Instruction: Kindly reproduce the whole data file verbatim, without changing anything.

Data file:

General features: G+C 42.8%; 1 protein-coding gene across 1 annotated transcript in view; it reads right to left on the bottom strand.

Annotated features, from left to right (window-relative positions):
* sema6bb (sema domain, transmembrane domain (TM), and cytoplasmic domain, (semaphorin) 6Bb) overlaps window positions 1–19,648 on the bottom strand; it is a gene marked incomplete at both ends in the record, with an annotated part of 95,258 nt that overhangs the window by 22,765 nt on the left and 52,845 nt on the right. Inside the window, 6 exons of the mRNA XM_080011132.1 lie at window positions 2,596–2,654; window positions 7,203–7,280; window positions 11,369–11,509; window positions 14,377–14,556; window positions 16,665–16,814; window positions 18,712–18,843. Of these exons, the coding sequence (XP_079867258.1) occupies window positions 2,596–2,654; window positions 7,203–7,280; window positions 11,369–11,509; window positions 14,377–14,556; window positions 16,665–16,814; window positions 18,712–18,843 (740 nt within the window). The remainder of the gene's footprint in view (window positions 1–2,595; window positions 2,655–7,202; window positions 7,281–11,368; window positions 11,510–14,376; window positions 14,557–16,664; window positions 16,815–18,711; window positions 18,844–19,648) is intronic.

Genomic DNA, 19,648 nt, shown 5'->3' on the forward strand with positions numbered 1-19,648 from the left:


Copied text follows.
General features: G+C 42.8%; 1 protein-coding gene across 1 annotated transcript in view; it reads right to left on the bottom strand.

Annotated features, from left to right (window-relative positions):
* sema6bb (sema domain, transmembrane domain (TM), and cytoplasmic domain, (semaphorin) 6Bb) overlaps window positions 1–19,648 on the bottom strand; it is a gene marked incomplete at both ends in the record, with an annotated part of 95,258 nt that overhangs the window by 22,765 nt on the left and 52,845 nt on the right. Inside the window, 6 exons of the mRNA XM_080011132.1 lie at window positions 2,596–2,654; window positions 7,203–7,280; window positions 11,369–11,509; window positions 14,377–14,556; window positions 16,665–16,814; window positions 18,712–18,843. Of these exons, the coding sequence (XP_079867258.1) occupies window positions 2,596–2,654; window positions 7,203–7,280; window positions 11,369–11,509; window positions 14,377–14,556; window positions 16,665–16,814; window positions 18,712–18,843 (740 nt within the window). The remainder of the gene's footprint in view (window positions 1–2,595; window positions 2,655–7,202; window positions 7,281–11,368; window positions 11,510–14,376; window positions 14,557–16,664; window positions 16,815–18,711; window positions 18,844–19,648) is intronic.

Genomic DNA, 19,648 nt, shown 5'->3' on the forward strand with positions numbered 1-19,648 from the left: